Following the collapse of the Soviet Union; however, the popular culture shifted towards the contemporary art sphere. From Iran to Kazakhstan, the new age artists took upon themselves to change the direction of the widespread perception among the people of Central Asia through their works on contemporary art, always lamenting the Slavic ways of life that had dominated before. Today, the modern art scene is highly localized among the communities, sprouting from the efforts of the few artists. This example is also another instance where popular culture has destabilized the existing power dynamics in the community, resulting in the creation of a more localized version of the art (Kudaibergenova, 2017). Artists such as Kasmalieva and Djumaliev were instrumental in this aspect, using poetic and haunting imagery with limited narratives to question, ridicule, dispute and even propose their new interpretations of the states' frameworks, eventually leading to a shift in the power base.
Another area that could be profoundly affected by the public culture in Asia is journalism. The reporting or non-reporting thereof of certain events and activities in the society is bound to be affected by the prevailing social and cultural environment as evident in the case of India's Northeast states. This area lies in the marginalized corners of the Indian sub-continent, and has perennially been ignored in the reporting of events even by the countries' top reporting houses. The source for this marginalization according to Sonwalkar (2004) is the prevailing attitude of generalization among the media houses and the people of the region in general.
In addition to natural disasters, famine and hunger, it is stipulated that several violent conflicts have occurred in the Northeast region of India since its independence. These events, however, rarely feature in the mainstream reporting, triggering the feeling of marginalization among the involved communities. The situation is notably worse in the English reporting stations based in the capital, primarily due to the popular culture centered on tribal lines. This condition has created a 'we' and 'they' mentality that extends right into the newsrooms producing bias in the production of journalistic reports. This production bias yields detrimental consequences to the society in that the affected populations are left out in critical activities including aid and medical consideration. Yet again, this presents an example of the adverse impact of soft power, limiting political considerations in a region that deserves it in every bit as equally as the rest of the country. As a result of the perceived marginalization created by biased reporting by the English-language press on the Northeast states of India, the government policy touching on essential services in the area are bound to be stifled due to a lack of or inadequate information on the actual situation in those areas (Sonwalkar, 2004).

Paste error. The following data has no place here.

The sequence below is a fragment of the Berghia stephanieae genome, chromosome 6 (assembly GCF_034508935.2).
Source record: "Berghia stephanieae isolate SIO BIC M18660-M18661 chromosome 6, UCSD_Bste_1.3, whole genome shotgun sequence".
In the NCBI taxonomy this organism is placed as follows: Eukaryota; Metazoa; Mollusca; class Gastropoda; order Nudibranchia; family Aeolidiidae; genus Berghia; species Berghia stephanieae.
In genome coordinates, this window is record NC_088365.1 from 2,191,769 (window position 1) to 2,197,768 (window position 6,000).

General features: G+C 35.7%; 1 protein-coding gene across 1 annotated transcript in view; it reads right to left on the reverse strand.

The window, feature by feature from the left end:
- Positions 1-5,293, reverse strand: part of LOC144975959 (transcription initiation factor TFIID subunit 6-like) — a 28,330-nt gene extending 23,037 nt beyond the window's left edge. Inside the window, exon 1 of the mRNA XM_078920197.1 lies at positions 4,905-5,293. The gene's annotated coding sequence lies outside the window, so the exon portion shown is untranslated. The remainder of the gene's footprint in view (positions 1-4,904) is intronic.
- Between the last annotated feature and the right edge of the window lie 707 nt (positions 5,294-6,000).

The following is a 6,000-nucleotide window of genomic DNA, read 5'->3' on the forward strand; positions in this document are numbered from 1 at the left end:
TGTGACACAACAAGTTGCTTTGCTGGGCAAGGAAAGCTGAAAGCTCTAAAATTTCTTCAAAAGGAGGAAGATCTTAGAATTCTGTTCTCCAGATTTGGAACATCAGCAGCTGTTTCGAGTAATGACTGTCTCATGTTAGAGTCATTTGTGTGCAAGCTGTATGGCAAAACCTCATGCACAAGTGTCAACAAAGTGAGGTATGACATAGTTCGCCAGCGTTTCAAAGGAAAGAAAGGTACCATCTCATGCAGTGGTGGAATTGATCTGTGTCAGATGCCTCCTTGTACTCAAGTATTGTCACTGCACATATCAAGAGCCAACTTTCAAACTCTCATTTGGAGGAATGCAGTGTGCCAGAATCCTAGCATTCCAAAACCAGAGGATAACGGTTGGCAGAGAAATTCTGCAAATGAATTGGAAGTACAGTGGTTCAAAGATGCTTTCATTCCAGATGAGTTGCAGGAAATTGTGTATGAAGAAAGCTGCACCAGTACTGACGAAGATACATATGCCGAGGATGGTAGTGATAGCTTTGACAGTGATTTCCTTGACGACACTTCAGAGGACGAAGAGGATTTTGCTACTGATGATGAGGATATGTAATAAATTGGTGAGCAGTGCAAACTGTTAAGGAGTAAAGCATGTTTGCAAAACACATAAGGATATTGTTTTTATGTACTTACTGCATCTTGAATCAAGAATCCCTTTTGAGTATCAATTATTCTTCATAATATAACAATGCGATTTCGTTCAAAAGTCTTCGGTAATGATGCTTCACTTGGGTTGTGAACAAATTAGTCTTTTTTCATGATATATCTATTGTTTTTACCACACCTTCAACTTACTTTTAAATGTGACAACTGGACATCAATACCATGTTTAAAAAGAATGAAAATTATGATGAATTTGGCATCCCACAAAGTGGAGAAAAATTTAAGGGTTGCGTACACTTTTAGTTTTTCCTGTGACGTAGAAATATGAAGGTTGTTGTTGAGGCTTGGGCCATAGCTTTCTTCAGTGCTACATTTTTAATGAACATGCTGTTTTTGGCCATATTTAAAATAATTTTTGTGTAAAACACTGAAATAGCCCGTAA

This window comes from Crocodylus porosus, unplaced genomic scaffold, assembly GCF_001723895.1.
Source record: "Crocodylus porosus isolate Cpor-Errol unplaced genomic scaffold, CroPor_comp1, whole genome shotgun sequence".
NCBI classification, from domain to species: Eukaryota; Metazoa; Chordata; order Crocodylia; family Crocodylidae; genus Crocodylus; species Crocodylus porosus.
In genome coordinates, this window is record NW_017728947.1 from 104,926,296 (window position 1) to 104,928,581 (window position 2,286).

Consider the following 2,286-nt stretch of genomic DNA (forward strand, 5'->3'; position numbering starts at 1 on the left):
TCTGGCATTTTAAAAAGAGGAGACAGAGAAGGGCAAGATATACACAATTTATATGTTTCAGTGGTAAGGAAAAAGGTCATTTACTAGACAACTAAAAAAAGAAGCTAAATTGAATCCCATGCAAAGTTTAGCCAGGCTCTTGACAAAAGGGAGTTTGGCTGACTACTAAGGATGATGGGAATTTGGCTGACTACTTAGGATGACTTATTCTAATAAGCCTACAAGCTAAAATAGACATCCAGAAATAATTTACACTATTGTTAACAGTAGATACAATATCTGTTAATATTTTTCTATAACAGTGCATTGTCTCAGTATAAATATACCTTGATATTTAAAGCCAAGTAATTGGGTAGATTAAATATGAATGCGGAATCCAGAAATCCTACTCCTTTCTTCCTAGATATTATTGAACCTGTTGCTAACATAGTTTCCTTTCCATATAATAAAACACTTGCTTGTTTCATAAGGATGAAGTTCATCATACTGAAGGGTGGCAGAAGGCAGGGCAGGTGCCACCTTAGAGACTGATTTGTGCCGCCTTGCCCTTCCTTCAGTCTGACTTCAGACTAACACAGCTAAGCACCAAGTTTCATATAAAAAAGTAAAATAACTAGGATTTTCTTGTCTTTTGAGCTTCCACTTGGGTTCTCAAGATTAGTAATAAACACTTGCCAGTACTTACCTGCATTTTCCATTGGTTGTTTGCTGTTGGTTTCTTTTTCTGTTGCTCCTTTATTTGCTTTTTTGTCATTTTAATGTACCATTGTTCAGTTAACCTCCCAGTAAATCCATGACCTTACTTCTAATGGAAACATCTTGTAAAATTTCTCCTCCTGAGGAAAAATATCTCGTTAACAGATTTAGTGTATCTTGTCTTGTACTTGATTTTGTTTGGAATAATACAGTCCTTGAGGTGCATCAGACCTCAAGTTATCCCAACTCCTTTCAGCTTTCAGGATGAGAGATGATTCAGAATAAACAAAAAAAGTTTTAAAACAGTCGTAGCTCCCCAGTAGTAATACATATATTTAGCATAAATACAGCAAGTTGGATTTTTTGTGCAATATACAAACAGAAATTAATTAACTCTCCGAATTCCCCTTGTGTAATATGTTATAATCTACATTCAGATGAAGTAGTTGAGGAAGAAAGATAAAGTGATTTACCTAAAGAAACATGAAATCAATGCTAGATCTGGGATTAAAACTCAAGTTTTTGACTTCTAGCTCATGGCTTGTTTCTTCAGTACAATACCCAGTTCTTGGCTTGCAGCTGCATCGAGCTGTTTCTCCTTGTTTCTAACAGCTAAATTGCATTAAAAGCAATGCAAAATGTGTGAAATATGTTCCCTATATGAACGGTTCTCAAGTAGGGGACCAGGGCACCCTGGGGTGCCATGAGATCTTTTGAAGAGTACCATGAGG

Media reporting also poses challenges in propagating the narratives about the women and development issues in Pakistan. One of the areas that are most impacted in this capacity is the roles of women in society. Given the Islamic leanings of Pakistani culture and administration, the media is bound to play a significant role in the propagation of women in society. This relationship has been progressively changing over time, with elements of the traditional beliefs and perceptions about women being slowly changed in the modern Pakistani society. Historically, the Pakistani women have always been viewed and treated as second class citizens, under the firm grip of masculine traditional laws that would allow for little freedom of expression by the female gender (Shirin, 2016). As such, the women of Pakistani society have often been subjected to rigid and sometimes barbaric treatments, including the curt...